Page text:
Mar(k): Travel, Hiking, and "Doing Good"

musings on our life of travel and volunteering

Barbie and Body Image

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Dolls should come in all shapes and sizes.  L to R:  Traditional Indian Hindi doll, Filipino "Imelda" doll, Ghanaian beauty in traditional attire

Dolls should come in all shapes and sizes. L to R: Traditional Indian Hindi doll, Filipino “Imelda” doll, Ghanaian beauty in traditional attire

As Mark now has a granddaughter, we are starting to think about the kind of toys that we might consider buying for the little one as she grows older.  Neither of us are fans of “gender specific” toys generally; and Barbie is a classic one that is strongly related to the whole “pink-ribboned, blonde, blue eyed” experience that we don’t really buy into.  Not that there’s anything wrong with playing with dolls!  (or with blonde hair and blues eyes, for that matter!)  No doubt child psychologists have done the appropriate studies that demonstrate the numerous capacity building activities that imaginative play can bring.  And it may well be that Mark’s granddaughter one day plays with, and enjoys – dolls.   But we will likely NOT be the ones giving her the traditional version.   Our choices come from a variety of places, some of which we thought we’d share here:

1.  The “default” Barbie is unrealistic, and probably doesn’t help young girls in their quest to be “beautiful”.  ALL young girls are beautiful, in all their amazing shapes and sizes, colours, and interests.   In this well written article, one of the concerns raised is that girls as young as five are expressing a desire to be thinner!   What is that all about??!   Not something we want to be encouraging, so no, thanks Mattel, we won’t be buying one of your Barbies anytime soon.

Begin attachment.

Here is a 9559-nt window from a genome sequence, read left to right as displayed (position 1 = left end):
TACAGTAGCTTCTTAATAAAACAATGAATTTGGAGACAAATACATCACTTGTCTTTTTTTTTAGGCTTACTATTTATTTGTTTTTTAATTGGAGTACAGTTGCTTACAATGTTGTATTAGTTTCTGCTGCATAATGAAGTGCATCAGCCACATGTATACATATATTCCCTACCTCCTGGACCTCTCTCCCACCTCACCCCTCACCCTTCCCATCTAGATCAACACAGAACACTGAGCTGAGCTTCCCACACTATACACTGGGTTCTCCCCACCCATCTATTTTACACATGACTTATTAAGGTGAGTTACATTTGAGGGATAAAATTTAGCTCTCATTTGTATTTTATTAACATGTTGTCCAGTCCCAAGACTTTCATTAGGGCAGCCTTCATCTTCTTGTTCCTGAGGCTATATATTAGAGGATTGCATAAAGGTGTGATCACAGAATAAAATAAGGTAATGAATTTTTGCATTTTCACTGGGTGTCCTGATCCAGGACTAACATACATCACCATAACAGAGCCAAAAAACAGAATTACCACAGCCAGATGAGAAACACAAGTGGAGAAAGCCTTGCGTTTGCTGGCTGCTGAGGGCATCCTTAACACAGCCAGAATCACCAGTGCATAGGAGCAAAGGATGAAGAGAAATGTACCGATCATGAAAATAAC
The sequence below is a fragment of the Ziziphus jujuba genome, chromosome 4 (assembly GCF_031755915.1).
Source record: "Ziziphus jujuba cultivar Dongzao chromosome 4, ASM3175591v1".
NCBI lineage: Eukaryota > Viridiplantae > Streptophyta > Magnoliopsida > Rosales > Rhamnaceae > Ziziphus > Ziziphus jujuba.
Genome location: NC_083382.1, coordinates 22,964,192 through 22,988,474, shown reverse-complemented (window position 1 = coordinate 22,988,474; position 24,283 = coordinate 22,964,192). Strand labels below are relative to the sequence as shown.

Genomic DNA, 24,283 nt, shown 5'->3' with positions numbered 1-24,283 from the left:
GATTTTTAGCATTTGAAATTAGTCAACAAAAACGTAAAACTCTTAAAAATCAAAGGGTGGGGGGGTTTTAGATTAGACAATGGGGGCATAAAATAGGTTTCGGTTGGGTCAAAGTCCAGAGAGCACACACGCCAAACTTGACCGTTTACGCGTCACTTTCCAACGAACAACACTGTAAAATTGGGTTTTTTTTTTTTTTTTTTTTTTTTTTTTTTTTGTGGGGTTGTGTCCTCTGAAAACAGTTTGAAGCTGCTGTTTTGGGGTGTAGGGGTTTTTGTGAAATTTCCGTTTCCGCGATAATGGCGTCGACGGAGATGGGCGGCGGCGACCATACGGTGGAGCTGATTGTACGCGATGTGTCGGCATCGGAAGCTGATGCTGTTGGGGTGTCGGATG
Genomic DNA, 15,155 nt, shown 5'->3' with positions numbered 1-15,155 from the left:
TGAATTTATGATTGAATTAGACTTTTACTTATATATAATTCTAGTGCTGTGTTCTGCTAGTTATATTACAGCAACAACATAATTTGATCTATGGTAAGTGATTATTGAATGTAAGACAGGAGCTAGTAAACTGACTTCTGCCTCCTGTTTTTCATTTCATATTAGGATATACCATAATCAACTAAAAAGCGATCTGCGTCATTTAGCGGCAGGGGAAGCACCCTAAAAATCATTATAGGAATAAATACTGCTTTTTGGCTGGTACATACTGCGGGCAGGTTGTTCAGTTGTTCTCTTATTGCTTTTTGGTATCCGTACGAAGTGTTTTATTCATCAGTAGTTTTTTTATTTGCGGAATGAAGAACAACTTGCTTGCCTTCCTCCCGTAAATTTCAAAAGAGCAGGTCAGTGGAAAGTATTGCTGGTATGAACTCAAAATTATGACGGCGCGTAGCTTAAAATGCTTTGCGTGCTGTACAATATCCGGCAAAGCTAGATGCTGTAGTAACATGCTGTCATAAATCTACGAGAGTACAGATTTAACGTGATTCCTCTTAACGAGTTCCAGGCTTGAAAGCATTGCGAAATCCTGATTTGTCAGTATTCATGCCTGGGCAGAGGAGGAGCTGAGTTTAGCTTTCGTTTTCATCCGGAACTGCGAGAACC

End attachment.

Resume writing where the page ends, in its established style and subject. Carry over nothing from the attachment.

2.  There’s a whole world out there:  Only about 2 percent of the world has blonde hair and blue eyes.  There are a LOT more darker haired, darker skinned people, and there always will be!   We like the idea of having a doll that is more natural looking, and in today’s population, if that doll was to more closely mimic world wide trends, it would certainly have dark hair, dark eyes, and not traslucent skin!   We LOVE the doll that is the highest seller in Nigeria, for example – called the Queen of Africa.  Check it out here. Now THAT’s our kind of doll!   What we like about it mainly, is that it is reflective of the women in that region.  Fabulous.   But also great to have such dolls in places like Australia, where young kids can see that dolls (and people), come in all colours!

3.  What’s wrong with Normal? We don’t really buy into a doll that has a body shape that, statistically speaking, fewer than 1 in 100,000 adult women would have.  But one initiative that we DO like is the new “Normal Barbie”.  We think she looks great, and has average women’s proportions.  She is called the Lammily doll, and she just seems to make more sense.  Call us crazy.

4.  Or for something a little bit different: Finally, we personally don’t have any issues with ANY children playing with dolls.   Girls, boys, whatever.  It’s PLAY.  Imaginative play.  Which is a good thing.  Which is why we also don’t have any issues with this Transgender doll.  We seriously don’t think kids give a brass wazoo about whether their doll has “girl bits”, or “boy bits”.  The idea seems to cause the parents way more grief than the children!   So just on principle, we kinda like it!

Would love to hear about your thoughts on this issue!   (Oh, and for the record – yes – I played with Barbie when I was younger.  And no, I don’t feel overly psychologically damaged from doing so!  But it is nice that times have moved on, and we now have choices.  Choices are a good thing).


Written by Mar(k)

January 23, 2015 at 7:58 pm

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